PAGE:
New Yorkers who flocked to Washington, DC for the inauguration of President Joe Biden and Vice President Kamala Harris were met with an eerily quiet atmosphere on the ground.
“There was no big protest or counter-protest to the fascist,” long-time queer activist Lisa Fithian told Gay City News. “But there was a lot of messaging and creative things that had happened.”
However, Fithian, who made the journey from the Big Apple to Washington, DC on January 20, explained that New York activists used art to make their voices heard. Gays Against Guns (GAG), a queer-driven gun violence prevention organization, plastered signs near the Capitol that read “End White Terror” and “Disarm Hate.” In a video, GAG demanded the new administration denounce racism.
“My hope for the administration is that you spend real attention to the way white supremacy has spread throughout law enforcement in this country,” Jay Walker, an organizer of GAG, said in a video posted on the group’s YouTube channel. “At the local level, at the state level, at the federal level, and also at civil defense. We need your administration to address this problem.”
Tricia Cooke, a member of GAG and the Reclaim Pride Coalition, which organizes an alternative Pride march in Manhattan, said there were several armed officers on the ground.
“I kind of know what it feels like to be in a bit of a war zone and that’s what it felt like,” said Cooke, who posted flyers for GAG in DC ahead of the inauguration. “Even more so because it was just National Guard and soldiers.”
However, outside of some demonstrators and journalists, Cooke said the nearby area was a “ghost town.”
During the afternoon, attendees said there was an increase in people gathering at Black Lives Matter Plaza, a two-block-long pedestrian section at 16th Street NW. Fithian said many people were anxious to come outside because of the pandemic and due to the deadly Capitol riots on January 6.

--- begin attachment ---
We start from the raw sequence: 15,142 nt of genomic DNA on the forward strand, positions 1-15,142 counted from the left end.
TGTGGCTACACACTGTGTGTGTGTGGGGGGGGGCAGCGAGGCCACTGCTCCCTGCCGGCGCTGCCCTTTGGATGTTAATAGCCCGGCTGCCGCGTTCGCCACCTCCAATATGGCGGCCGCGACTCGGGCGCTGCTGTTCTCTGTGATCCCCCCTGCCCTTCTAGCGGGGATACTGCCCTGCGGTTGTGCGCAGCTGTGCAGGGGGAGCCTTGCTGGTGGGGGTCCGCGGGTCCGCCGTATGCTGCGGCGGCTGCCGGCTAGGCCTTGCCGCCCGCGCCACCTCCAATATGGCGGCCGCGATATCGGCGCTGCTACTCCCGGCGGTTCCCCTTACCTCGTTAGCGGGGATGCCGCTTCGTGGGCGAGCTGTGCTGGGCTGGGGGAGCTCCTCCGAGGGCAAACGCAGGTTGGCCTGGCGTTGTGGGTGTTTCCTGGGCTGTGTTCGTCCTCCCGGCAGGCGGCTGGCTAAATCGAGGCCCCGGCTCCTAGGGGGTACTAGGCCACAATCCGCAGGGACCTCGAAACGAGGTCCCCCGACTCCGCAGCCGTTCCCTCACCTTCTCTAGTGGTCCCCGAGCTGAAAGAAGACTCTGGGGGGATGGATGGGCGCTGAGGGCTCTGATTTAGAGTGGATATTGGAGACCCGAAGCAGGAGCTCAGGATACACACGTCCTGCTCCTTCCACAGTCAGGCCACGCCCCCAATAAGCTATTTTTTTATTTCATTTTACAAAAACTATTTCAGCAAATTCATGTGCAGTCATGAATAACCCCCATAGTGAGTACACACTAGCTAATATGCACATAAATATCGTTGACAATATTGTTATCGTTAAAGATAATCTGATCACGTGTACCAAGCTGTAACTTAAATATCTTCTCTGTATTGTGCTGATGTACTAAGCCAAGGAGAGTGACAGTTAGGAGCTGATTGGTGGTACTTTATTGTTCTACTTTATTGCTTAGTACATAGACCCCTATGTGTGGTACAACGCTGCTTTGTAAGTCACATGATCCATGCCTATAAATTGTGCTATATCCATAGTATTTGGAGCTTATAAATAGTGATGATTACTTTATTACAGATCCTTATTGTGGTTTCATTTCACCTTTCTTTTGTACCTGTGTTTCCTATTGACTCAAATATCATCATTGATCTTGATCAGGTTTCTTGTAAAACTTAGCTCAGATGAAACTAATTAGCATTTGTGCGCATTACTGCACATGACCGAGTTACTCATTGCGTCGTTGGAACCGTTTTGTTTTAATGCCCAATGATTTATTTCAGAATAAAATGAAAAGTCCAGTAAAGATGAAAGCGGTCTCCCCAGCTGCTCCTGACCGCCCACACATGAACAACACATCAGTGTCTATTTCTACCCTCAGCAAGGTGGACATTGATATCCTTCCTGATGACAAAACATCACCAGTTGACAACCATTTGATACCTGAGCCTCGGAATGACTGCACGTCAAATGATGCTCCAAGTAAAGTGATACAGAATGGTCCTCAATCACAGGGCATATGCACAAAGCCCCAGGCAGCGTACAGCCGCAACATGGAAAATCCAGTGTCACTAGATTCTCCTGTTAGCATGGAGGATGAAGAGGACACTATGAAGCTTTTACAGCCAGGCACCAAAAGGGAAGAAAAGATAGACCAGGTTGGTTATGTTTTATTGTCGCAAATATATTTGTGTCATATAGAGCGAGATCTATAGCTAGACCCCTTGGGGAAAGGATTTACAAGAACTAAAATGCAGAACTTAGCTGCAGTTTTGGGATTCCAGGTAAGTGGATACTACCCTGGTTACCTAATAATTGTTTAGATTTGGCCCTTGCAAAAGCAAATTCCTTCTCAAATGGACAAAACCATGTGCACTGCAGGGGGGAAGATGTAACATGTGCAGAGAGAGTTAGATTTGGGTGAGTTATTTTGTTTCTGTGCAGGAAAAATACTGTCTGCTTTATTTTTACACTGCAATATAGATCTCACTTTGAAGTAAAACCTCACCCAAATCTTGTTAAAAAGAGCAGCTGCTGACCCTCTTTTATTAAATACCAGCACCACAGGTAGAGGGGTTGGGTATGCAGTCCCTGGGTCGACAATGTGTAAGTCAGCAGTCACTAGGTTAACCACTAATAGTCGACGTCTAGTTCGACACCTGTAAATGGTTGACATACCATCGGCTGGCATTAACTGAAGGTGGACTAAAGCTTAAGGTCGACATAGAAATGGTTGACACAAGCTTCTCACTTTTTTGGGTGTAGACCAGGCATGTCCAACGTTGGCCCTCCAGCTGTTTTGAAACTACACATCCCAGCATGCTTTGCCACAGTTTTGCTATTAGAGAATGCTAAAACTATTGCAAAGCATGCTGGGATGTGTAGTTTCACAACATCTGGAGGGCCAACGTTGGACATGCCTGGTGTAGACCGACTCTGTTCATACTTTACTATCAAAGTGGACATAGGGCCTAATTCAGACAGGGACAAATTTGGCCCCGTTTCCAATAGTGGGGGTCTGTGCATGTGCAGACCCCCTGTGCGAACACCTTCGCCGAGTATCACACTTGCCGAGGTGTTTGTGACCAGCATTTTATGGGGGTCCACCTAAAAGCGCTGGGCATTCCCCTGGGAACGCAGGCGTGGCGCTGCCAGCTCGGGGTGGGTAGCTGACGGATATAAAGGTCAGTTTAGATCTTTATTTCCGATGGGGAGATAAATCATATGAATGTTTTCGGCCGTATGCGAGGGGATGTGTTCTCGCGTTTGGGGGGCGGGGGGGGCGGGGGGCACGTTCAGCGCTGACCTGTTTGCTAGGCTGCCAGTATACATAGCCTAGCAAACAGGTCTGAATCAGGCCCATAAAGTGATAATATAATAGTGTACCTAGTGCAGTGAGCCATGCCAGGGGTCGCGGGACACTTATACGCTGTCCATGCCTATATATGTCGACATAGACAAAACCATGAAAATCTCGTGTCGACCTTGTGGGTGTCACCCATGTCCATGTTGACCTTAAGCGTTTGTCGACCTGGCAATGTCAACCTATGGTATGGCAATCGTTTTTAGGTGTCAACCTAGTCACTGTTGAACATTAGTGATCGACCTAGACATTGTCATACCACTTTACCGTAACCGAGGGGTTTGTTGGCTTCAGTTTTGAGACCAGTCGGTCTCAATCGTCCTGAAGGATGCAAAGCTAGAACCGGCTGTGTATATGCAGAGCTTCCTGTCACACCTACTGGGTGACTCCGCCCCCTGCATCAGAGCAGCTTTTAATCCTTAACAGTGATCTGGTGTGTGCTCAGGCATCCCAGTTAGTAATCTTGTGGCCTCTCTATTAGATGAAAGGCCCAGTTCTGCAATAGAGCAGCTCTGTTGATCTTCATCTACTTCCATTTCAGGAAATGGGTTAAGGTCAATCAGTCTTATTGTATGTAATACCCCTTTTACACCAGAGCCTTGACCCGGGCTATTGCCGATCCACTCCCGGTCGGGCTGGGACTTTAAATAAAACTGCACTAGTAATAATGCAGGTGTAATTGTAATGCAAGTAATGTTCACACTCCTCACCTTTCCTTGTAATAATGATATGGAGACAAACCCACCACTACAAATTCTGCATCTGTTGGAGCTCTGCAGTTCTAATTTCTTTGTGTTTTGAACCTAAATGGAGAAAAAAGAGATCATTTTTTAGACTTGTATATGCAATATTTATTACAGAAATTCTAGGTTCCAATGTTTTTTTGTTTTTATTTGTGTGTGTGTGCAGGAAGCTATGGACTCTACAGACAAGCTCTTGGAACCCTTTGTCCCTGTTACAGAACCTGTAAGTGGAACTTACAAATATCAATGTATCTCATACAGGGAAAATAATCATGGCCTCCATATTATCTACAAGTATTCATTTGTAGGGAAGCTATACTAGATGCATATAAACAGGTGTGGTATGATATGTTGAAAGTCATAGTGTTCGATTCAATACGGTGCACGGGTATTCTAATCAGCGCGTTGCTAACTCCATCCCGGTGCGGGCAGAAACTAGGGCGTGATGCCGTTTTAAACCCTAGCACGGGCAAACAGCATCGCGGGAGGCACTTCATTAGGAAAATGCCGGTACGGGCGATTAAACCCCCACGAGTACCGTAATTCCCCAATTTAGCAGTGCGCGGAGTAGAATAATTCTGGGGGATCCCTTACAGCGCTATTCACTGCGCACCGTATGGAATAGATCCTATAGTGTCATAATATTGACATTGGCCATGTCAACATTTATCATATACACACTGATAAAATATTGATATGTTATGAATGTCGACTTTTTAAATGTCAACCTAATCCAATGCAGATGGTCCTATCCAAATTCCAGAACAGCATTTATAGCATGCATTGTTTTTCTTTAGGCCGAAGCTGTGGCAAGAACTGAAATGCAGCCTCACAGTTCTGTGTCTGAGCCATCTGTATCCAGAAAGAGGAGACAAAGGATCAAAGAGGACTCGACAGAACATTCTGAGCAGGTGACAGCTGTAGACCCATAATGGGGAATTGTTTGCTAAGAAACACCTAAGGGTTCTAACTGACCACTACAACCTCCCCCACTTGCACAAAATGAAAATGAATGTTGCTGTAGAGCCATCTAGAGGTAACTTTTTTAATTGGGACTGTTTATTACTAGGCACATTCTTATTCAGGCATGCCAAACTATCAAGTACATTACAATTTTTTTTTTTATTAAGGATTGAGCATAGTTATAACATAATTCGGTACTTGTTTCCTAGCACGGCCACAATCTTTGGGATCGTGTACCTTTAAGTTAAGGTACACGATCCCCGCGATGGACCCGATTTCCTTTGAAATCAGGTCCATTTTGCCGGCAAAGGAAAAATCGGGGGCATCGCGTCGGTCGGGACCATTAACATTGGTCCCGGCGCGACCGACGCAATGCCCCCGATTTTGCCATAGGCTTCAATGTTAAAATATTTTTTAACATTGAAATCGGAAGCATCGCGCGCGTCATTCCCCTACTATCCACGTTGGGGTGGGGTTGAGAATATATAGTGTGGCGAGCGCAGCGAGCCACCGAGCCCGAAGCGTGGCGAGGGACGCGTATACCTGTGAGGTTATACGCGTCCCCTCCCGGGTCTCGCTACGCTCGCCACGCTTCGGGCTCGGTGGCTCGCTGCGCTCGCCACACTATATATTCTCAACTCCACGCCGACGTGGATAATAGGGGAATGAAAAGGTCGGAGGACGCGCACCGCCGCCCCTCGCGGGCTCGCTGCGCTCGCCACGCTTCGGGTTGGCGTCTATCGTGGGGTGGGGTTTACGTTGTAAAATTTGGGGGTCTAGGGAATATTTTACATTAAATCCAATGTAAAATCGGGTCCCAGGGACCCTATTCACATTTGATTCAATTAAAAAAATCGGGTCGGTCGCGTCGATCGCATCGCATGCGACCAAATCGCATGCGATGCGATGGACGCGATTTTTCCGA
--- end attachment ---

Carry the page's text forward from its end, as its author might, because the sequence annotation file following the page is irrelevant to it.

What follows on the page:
“For the most part, people are afraid,” Fithian told Gay City News. “Afraid of violence and COVID too, so a lot of people are staying home.”
Even some loud and rambunctious anti-LGBTQ demonstrators made a pit stop in DC for the inauguration and harassed queer folks who were walking by on the street.
Although the energy in Washington was different than in past years, Fithian explained that there was a moment toward the end of the day when two men of color were cleansing the area near the Capitol. She described it as a mark of the end of a Trumpian era.
“It was a really powerful day with solemn, but powerful moments,” she said.
Still, in many parts of the US, LGBTQ people viewed the inauguration from home. Sunny Marks, a Black trans disability advocate from Philadelphia, watched the ceremony on their computer. Marks said they wanted to see more Black trans representation during the inauguration, though they told Gay City News they are cautiously optimistic of changes to come under a Biden-Harris administration.
“I think small steps of legislation are possible,” said Marks, who met Biden’s newly-appointed assistant secretary for health, Rachel Levine, during a workshop years ago in Pennsylvania. “But, I don’t think the changes are full liberation because we are still under white supremacy.”
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